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I've read that wait-free causes all threads to finish independently and lock-free ensures the program as a whole completes. I couldn't quite get it. Can anyone give an example (java) illustrating this.

EDIT: Does lock-free mean a program without deadlock?

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up vote 9 down vote accepted

If a program is lock-free, it basically means that at least one of its threads is guaranteed to make progress over an arbitrary period of time. If a program deadlocks, none of its threads (and therefore the program as a whole) cannot make progress - we can say it's not lock-free. Since lock-free programs are guaranteed to make progress, they are guaranteed to complete (assuming finite execution without exceptions).

Wait-free is a stronger condition which means that every thread is guaranteed to make progress over an arbitrary period of time, regardless of the timing/ordering of thread execution; and so we can say that the threads finish independently. All wait-free programs are lock-free.

I don't know offhand of any Java examples which illustrate this but I can tell you that lock-free/wait-free programs are typically implemented without locks, using low-level primitives such as CAS instructions.

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does that mean any program without deadlock is lock-free? If one of the threads complete, how can we say that the program as a whole has completed? – devnull Nov 18 '10 at 3:46
@iJeeves: lock-free means no locks, so deadlocks are out of question. And no you can't. – Adeel Ansari Nov 18 '10 at 4:14
You're wondering how the lock-free property of a program implies that it's guaranteed to complete? Well, if there's a finite number of threads with finite workloads and at least one live thread is guaranteed to make progress on its workload over some period of time (lock-free property), then we know that all the threads (and therefore the program) will eventually complete. – Nathan Pitman Nov 18 '10 at 4:48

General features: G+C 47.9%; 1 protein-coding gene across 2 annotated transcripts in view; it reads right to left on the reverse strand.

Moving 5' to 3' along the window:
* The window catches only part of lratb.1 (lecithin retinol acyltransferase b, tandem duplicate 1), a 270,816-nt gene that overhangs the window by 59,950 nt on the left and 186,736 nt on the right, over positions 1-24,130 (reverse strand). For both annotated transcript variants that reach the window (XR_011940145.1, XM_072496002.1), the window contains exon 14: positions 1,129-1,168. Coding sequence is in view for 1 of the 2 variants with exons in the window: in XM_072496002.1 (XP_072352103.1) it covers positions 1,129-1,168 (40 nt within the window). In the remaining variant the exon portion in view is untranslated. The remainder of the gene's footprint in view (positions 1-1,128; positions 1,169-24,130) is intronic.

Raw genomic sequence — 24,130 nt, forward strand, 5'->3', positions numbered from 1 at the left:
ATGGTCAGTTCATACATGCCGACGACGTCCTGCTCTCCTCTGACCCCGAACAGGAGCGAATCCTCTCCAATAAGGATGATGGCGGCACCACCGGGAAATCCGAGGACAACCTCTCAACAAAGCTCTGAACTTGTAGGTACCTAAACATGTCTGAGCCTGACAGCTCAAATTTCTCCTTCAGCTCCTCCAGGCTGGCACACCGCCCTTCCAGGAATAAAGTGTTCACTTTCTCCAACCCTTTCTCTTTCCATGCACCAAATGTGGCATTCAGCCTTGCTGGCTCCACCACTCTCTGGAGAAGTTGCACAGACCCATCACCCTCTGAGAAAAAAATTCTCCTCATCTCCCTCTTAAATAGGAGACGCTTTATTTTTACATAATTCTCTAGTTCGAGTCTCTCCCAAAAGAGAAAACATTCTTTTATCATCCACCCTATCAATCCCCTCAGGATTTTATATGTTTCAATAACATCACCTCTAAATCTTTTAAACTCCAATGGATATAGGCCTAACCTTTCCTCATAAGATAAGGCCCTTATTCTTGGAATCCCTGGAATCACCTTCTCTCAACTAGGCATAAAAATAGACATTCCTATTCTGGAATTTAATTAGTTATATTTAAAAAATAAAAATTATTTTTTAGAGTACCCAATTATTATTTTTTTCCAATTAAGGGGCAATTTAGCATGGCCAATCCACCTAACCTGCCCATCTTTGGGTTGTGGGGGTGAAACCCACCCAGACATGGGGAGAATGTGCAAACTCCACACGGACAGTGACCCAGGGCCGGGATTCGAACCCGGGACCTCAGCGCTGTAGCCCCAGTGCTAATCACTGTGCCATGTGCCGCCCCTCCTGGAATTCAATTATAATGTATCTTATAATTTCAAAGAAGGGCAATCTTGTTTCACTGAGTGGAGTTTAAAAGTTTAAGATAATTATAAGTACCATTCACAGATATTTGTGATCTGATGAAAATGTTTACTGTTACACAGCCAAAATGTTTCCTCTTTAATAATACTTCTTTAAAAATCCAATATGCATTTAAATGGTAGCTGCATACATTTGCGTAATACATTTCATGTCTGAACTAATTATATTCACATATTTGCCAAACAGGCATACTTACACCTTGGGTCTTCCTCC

We should be clear that the terminology; lock free doesn't mean deadlock free, it's a side affect of using lock free algorithms ... I think about the term are more being about not using mutually exclusive locks to achieve syncrhonisation between shared resources (which is what Nathan mentions when talking about CAS instructions). – Toby Nov 18 '10 at 9:15
Of course, you can roll-your-own lock with the tools of lock-free programming, and I guess that needn't always be particularly evident. (Similarly you can simulate locks with transactions.) – Tom Hawtin - tackline Jan 8 '13 at 18:54

No. Lock-free means a program without locks. And BTW, a wait-free algorithm is also lock-free, but not vice versa. Hence, both are non-blocking algorithms.

This wiki entry is a great read to understand lock-free and wait-free thingy.

Well, java.util.concurrent.atomic package is an example of lock-free programming on single variables. And in Java 7 ConcurrentLinkedQueue is an example of wait-free implementation.

For further insight, I would like you to read this article, Going atomic by Brian Goetz -- the guy who wrote Java Concurrency in Practice.

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From the weaker to the stronger condition:

A method is lock-free if it guarantees that infinitely often some method call finishes in a finite number of steps.

A method is wait-free if it guarantees that every call finishes its execution in a finite number of steps.

Clearly, any wait-free method implementation is also lock-free, but not vice versa. Lock-free algorithms admit the possibility that some threads could starve.

However, from a "Practical Perspective" there are many situations in which starvation, while possible, is extremely unlikely, so a fast lock-free algorithm may be more attractive than a slower wait-free algorithm.

NOTE: An even stronger property it is called "bounded wait-free" which means: there is a bound on the number of steps a method call can take.

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